I am teaching a wheel throwing class in my home studio. I am looking for a liability release form that I could have my students sign releasing me from liability.
Liability Release Form
Posted 29 December 2013 - 02:28 PM
For the most part, to my knowledge, there is no such beast.
Such forms basically keep the "honest people" from suing you. In defending a suit, such signed forms can HELP your defense, but they apparently do not guarantee anything.
The more you overtly "have" (home, vacation home, cars, money in the bank, etc.) the more likely someone will sue. Laywers are typically looking for "deep pockets" whern they take on a contingency lawsuit. If you are diort poor, even if the case is won by the plaintif, their odds of recovering any award are low. And in contingency, they work on a percentage of the award.
If the injured party is willing to pay their legal costs "up front", then the deep pockets idea applies less. But that is an expensive approach for the plaintiff.
If someone can prove "gross negligence" no amount of forms will likely protect you.
I have a form I use for workshops at my studio... drawn up by a lawyer. Some people read it and won't sign it..... those folks I don't want in the workshop anyway . The language is deliberately scary, and includes a long list of potential things that can happen in a studio and woodfireing environment, and includes the risk of "DEATH". I wonl;t take people yuinder the age of majority in workshops here; too risky.
If it is kids you are teaching (under the age of majority in your State) then you need the legal parent or guardian to sign. And in some cases ruliongs have been made that parents cannot sign away the legal rights of children. In some cases the child will have to right to sue up until they reach the age opf majority......... so it they were injured at the age of 10, they can still sue you anytime up until they hit 18 ( or whatever it is in your state). My understanding is that this is a complex area of law.
If you are in a rented space, you likely need to talk to the landlord first.
Fisst, talk to your own lawyer; an intenet forum of potters is not the best place to base decisions on legal advice upon . One option is also to get some studio business liability insurance... it is relatively cheap. And if you can, move from a sole proprietorship to a LLC to protect your personal assets.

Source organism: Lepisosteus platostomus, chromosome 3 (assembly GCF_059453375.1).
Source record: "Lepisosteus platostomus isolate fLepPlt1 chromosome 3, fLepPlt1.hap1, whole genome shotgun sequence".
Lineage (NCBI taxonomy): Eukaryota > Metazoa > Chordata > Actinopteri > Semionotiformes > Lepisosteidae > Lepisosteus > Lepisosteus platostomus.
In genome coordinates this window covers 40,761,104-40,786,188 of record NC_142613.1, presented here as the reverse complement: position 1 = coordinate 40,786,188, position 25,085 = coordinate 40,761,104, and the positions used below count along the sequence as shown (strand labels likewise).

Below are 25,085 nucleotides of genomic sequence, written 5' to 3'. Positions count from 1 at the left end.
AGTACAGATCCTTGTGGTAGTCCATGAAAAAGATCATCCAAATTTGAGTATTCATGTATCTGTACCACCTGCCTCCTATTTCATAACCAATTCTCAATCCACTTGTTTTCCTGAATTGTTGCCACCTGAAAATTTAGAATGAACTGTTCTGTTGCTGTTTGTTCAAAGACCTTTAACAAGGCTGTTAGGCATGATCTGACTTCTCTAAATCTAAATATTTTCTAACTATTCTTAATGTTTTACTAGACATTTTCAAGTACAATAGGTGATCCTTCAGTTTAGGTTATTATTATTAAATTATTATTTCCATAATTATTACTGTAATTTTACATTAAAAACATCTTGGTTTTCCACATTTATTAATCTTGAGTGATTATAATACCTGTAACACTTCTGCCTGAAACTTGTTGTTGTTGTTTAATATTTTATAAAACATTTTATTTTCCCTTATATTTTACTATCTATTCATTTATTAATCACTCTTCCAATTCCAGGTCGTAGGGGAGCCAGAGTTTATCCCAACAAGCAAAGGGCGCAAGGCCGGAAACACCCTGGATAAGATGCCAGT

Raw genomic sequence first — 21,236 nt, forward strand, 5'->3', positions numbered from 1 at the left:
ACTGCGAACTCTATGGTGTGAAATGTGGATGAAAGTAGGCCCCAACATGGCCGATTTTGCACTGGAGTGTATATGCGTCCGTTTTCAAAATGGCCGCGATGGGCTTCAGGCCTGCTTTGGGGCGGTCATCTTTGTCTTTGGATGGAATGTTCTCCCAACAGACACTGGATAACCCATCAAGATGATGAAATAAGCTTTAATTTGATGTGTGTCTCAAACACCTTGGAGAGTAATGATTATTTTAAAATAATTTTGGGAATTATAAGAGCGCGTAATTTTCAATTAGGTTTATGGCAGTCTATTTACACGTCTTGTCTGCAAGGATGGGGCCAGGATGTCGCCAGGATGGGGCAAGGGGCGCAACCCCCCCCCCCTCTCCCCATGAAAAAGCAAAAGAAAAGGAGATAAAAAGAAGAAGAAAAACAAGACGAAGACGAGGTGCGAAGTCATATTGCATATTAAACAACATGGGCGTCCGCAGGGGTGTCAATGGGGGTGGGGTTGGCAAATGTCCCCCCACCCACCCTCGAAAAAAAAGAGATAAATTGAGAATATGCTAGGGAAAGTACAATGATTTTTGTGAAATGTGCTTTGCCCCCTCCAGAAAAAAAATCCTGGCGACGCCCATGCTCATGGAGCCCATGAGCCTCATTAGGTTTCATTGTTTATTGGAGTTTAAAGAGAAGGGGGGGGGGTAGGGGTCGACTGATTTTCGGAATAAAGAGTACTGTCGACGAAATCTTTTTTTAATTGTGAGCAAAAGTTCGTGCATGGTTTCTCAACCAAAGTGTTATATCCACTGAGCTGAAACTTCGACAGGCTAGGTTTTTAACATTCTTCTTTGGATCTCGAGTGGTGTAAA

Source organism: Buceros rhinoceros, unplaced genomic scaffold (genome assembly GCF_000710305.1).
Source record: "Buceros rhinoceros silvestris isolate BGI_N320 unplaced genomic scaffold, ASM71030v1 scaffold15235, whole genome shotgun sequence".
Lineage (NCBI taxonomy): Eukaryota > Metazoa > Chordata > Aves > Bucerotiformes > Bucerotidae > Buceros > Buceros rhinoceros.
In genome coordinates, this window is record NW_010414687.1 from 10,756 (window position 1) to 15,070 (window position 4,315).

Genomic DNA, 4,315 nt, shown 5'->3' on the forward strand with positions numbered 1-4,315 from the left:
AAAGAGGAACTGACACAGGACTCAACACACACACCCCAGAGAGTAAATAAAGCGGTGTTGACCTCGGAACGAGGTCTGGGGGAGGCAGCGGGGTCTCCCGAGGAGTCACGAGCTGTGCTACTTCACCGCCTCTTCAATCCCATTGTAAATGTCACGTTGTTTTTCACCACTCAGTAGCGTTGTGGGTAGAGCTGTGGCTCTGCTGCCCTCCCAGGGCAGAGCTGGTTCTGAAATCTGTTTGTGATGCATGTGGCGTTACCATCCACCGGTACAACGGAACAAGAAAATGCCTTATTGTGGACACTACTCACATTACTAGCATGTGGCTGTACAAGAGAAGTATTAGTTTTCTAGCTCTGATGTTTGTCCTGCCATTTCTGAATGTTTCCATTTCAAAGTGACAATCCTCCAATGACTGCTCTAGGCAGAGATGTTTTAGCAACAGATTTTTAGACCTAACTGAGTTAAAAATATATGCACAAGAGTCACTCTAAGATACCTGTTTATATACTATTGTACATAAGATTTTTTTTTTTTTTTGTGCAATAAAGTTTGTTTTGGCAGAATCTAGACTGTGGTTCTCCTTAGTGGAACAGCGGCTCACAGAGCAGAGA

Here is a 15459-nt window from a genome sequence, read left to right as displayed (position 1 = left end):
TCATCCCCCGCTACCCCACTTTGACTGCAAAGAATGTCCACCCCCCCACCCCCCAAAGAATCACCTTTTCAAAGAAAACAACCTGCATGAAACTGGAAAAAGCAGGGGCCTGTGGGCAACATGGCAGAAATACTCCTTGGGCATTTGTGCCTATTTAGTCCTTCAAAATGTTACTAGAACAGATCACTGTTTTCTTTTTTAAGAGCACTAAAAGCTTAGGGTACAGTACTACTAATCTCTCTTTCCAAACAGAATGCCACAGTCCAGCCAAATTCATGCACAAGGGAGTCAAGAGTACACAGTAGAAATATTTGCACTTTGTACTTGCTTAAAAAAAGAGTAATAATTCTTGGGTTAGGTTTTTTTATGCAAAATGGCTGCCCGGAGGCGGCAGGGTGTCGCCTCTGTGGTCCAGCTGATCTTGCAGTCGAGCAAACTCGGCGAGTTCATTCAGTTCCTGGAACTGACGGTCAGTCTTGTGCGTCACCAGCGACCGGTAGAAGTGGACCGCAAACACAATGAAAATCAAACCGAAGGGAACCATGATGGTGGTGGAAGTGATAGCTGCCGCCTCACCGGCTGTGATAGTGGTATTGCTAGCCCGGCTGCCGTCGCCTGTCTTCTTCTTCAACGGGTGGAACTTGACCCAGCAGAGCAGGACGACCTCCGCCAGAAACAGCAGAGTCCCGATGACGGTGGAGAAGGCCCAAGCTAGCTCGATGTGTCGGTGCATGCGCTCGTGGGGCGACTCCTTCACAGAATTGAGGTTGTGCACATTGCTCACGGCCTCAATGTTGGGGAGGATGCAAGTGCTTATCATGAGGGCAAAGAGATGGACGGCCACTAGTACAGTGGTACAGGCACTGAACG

PS: I'm not a lawyer and have not played one on TV.
- ChenowethArts likes this
Immediate Past President; Potters Council
Professor of Ceramics; New Hampshire Insitute of Art
Posted 29 December 2013 - 03:33 PM
thanks John these are all adults that are working in the studio and have become friends. I talked to my insurance company and it was going to cost more for the ins. than I was making teaching the class. We own our studio. I am a retired art teacher and teaching this class is fun for me and my students enjoy coming out here once a week to work in clay. I was just hoping there was something out there that would protect me without buying the ins.
Posted 29 December 2013 - 03:52 PM
Maybe a straight business liablity policy may work-mine under 400$ per year for a million bucks also a umbrella policy may work for even less$.
Now we all know how dangerous clay work is-the spinning wheel can catch clothing and choke one to death-you can trip and drown in a slurry bucket or the ever popular stick your finger in kiln plug socket when wet.
When I had studio sales for 19 years and had lots of folks come by the umbrella policy did the trick-now as John says because I own a lot of stuff thats worth $$ a few boats properties etc I carry a liability policy in case someone chokes on a spoonrest while trying to eat it. They may like Boston Whalers and need mine.
You could always draw up your own worst case form and have them sign it-do not forget to include choking on clay balls in that paperwork as well as no tounges on live electric kiln elements.
Its a sick lawyer world now
Posted 29 December 2013 - 07:46 PM
Honestly, this is an issue I have thought about. I don't know what the solution is. For someone who earns a living in their studio, $500 a year for liability coverage seems reasonable. For the rest of us, it can be awfully limiting as to what we can do in our studios without great financial risk.
Dry Ridge Pottery
Posted 29 December 2013 - 08:28 PM
I was once told by a lawyer that having them sign a form is really not going cover you. Somehow they don't hold up in court, maybe she was wrong but I trust she may not be. I think an umbrella policy might be best. We are only open to the public 2 times a year. But if you are teaching there is also liability as far as how you teach them. If you don't cover all the safety with the materials and tools you could be liable as not teaching them proper safe procedures. For instance a copy of MSDS sheets may need to be employed and I know there are some funny things said here but I had a student get scalped by using a blunger and she had not tied her hair back properly. The size of the chunk of hair that came out left an inch plus area where I guess hair will not grow now. That was years ago at a university, so even though she was properly trained and had signed a sheet telling her of all the possibilities around power tools where it explicitly talked of tiring hair back and no jewelry along with eye protection and basics around respirators for clay and glaze chemicals, her parents still were going to sue the university. Now, if you are just teaching some basic throwing and not letting them around certain tools and you don't have dust hazards and ventilation issues in your studio are all taken care of, them???? I would seriously think about finding a lawyer who likes pots or does pro bono. CREF may also offer some good ideas and maybe cheaper prices??? Good Luck and Happy New Year!